First edition. Ford’s note on the half-title explains the origin of the book and some of his key artistic choices. “Began this book Easter Day, 1982, in Princeton, 4 ½ months after Mother died; some relentless grief needing ‘channeling’ – hence Ralph B. death & what to say about that. Grief being grief, whatever the source. It said ‘Write a book about somebody in 70s happy.’ Overcoming grief became that: happiness of a kind.” He explains who the character of Frank’s wife came to be known as just “X.” He used “X” in the typewritten manuscript because he “couldn’t settle on a name.” When he was finished his wife told him “You have to find a name. You can’t just have ‘X.’ But I couldn’t find one that seemed persuasive (to me) in Frank’s voice. So I ‘decided’ that Frank couldn’t any longer utter her name due to divorce, lost love, sadness. It’s typical novelist ‘logic’: make your writing problem become part of the story.” On his choice of largely present-tense verbs he quotes Wittgenstein: “He who lives in the present lives in eternity.” He takes great pleasure in recalling the dismissive comments of friends and acquaintances: “‘If this book doesn’t work, Ford, you’re toast.’” … “‘You can’t write this book Ford. Put it in a drawer and lock it. Never take it out.’ Lish, ’82. (wrong again).”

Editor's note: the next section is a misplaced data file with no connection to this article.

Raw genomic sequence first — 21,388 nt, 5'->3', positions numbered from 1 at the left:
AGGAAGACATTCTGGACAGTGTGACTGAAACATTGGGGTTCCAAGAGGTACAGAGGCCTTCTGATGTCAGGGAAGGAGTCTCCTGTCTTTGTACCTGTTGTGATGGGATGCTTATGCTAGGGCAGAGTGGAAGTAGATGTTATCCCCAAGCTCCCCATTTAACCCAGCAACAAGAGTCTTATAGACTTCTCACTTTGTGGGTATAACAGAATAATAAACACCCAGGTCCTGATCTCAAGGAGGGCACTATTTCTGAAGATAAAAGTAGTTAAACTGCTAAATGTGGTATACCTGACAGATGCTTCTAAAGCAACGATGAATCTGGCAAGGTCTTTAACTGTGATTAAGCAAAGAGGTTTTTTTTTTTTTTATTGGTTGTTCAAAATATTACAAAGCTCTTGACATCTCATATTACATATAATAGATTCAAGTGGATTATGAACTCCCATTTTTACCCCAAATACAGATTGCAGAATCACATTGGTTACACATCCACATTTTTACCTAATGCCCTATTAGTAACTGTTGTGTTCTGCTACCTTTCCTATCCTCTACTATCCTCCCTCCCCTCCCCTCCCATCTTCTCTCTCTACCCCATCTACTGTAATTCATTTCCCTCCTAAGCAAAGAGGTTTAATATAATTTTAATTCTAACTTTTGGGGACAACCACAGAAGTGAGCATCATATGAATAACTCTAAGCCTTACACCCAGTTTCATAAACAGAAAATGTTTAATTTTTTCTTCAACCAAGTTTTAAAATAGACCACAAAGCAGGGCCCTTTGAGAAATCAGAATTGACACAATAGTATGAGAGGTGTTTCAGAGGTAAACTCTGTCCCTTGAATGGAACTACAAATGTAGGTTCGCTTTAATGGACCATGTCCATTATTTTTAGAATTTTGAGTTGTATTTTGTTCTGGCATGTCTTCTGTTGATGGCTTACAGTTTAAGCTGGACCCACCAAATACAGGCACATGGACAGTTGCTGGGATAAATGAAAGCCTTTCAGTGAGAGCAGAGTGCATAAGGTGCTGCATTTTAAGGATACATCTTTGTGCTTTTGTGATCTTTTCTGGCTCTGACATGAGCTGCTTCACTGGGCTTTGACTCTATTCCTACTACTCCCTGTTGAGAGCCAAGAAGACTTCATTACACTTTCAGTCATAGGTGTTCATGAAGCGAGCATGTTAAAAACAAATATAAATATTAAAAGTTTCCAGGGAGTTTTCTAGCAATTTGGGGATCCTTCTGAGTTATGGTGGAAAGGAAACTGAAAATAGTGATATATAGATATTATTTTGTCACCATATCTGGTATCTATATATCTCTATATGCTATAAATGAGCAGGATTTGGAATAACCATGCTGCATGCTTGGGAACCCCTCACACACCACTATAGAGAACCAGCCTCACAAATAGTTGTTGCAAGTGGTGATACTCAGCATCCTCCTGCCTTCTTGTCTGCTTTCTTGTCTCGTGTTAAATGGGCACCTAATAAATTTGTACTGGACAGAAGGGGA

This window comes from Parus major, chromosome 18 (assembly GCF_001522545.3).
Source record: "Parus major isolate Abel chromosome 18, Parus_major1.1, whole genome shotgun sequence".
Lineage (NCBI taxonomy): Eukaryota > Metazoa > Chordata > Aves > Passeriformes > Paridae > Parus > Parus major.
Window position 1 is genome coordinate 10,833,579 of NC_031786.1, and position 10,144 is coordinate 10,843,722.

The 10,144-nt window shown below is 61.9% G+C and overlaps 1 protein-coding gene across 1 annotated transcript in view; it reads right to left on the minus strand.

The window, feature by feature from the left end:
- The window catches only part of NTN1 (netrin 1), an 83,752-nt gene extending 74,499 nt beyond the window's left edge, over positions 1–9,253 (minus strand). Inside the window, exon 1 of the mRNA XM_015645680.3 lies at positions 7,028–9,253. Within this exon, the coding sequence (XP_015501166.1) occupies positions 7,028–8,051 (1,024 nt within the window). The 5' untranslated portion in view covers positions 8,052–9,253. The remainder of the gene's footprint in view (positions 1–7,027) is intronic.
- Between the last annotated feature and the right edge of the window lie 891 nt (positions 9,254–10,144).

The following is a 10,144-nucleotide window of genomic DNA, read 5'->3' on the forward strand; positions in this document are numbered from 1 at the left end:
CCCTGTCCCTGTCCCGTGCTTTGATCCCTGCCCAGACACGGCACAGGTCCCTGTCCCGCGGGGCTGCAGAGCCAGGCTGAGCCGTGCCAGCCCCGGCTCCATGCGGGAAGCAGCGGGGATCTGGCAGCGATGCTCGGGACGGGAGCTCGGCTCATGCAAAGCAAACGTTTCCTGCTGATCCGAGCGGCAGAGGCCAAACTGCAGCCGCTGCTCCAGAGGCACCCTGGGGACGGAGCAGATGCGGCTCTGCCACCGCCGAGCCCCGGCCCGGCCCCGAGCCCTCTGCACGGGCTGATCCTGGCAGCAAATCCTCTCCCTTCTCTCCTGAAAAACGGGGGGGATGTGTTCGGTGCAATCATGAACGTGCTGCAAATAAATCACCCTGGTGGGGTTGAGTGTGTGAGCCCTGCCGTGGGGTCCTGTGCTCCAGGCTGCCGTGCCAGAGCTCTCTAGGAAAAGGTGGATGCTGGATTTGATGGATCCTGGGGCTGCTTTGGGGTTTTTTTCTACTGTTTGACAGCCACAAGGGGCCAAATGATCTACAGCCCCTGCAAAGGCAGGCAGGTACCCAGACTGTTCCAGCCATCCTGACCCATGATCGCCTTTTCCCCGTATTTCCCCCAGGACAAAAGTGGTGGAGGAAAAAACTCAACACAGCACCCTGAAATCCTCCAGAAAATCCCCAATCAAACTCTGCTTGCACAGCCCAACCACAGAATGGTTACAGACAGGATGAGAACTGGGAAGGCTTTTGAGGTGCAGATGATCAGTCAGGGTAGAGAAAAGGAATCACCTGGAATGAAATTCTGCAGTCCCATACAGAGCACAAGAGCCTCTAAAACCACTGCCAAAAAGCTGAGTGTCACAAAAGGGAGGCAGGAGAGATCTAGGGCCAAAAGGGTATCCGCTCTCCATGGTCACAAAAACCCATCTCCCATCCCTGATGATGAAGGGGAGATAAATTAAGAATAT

FORD, Richard (b. 1944). The Sportswriter. New York: Vintage, 1986. 8°. Illustrated wrappers.